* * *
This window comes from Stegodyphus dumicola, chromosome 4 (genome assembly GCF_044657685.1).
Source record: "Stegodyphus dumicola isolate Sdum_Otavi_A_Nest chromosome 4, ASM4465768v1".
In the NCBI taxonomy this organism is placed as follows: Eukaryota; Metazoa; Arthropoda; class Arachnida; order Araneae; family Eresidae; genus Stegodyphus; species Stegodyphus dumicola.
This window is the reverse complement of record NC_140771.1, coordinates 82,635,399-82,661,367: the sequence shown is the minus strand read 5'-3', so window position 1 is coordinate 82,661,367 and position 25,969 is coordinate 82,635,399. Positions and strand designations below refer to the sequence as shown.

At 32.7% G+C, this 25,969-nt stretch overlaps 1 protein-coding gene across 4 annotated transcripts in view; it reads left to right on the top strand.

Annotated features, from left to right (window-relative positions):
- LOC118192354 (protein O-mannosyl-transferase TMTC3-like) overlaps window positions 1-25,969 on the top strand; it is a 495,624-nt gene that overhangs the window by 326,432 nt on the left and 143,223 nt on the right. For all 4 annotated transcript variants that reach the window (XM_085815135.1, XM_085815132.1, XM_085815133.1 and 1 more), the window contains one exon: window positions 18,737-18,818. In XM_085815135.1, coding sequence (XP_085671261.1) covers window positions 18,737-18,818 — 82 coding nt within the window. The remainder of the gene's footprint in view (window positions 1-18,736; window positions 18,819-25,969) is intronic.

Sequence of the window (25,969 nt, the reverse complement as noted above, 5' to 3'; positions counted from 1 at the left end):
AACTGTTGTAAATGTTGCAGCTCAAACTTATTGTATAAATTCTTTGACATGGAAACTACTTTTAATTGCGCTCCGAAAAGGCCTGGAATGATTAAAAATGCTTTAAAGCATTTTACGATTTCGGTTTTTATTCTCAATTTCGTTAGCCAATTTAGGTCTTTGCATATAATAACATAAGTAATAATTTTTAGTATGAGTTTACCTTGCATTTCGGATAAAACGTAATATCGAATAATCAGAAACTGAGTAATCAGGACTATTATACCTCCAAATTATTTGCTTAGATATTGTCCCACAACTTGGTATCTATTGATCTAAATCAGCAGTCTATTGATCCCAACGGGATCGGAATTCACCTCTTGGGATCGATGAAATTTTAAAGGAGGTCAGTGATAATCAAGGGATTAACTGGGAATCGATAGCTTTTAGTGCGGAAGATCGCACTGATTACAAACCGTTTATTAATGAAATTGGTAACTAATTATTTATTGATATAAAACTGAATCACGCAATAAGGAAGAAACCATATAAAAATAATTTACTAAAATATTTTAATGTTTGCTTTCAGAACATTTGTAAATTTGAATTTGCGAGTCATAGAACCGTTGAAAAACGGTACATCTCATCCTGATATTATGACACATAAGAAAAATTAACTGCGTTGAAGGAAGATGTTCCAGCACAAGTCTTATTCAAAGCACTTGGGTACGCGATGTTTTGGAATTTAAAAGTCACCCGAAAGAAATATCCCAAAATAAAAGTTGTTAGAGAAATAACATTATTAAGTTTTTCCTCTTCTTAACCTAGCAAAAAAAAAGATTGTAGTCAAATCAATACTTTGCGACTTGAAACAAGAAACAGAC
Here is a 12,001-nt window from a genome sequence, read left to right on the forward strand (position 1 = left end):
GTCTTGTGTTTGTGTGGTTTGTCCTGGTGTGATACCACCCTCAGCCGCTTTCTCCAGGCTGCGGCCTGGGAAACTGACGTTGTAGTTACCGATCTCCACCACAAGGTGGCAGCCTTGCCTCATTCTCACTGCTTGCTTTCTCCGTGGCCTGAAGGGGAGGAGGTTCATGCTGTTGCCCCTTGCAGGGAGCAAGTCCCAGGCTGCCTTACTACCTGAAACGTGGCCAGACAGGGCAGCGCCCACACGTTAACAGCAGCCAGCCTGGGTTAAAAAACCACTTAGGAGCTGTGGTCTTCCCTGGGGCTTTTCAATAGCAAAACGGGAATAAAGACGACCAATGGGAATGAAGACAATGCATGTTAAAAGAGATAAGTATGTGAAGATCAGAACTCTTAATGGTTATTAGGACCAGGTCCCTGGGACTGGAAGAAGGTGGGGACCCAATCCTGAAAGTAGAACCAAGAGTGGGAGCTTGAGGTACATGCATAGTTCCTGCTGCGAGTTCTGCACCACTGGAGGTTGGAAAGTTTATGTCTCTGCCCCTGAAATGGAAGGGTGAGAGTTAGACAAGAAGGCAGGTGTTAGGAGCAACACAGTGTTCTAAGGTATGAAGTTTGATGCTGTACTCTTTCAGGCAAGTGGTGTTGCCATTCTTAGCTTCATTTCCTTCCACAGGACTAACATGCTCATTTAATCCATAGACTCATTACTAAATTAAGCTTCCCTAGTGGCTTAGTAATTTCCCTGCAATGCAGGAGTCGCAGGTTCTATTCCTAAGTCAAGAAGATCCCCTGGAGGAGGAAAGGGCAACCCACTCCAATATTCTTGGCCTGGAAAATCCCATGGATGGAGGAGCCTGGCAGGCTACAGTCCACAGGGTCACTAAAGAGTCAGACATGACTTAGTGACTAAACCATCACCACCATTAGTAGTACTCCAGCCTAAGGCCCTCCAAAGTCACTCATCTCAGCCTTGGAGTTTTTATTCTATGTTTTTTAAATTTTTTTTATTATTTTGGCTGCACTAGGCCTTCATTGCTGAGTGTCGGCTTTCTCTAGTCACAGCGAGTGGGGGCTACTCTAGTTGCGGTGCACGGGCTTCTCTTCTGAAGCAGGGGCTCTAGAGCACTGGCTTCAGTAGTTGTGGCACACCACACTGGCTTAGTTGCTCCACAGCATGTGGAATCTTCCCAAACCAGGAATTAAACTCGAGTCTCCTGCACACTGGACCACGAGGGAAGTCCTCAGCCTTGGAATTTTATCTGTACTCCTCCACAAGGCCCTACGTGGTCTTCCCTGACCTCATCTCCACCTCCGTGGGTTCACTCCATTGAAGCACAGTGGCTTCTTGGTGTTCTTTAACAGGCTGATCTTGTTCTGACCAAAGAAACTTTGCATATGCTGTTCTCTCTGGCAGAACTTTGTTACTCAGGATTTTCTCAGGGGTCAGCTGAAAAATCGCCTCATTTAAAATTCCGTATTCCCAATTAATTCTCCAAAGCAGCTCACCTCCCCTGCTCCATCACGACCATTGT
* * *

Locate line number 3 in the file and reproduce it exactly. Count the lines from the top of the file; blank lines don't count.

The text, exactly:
In the NCBI taxonomy this organism is placed as follows: Eukaryota; Metazoa; Arthropoda; class Arachnida; order Araneae; family Eresidae; genus Stegodyphus; species Stegodyphus dumicola.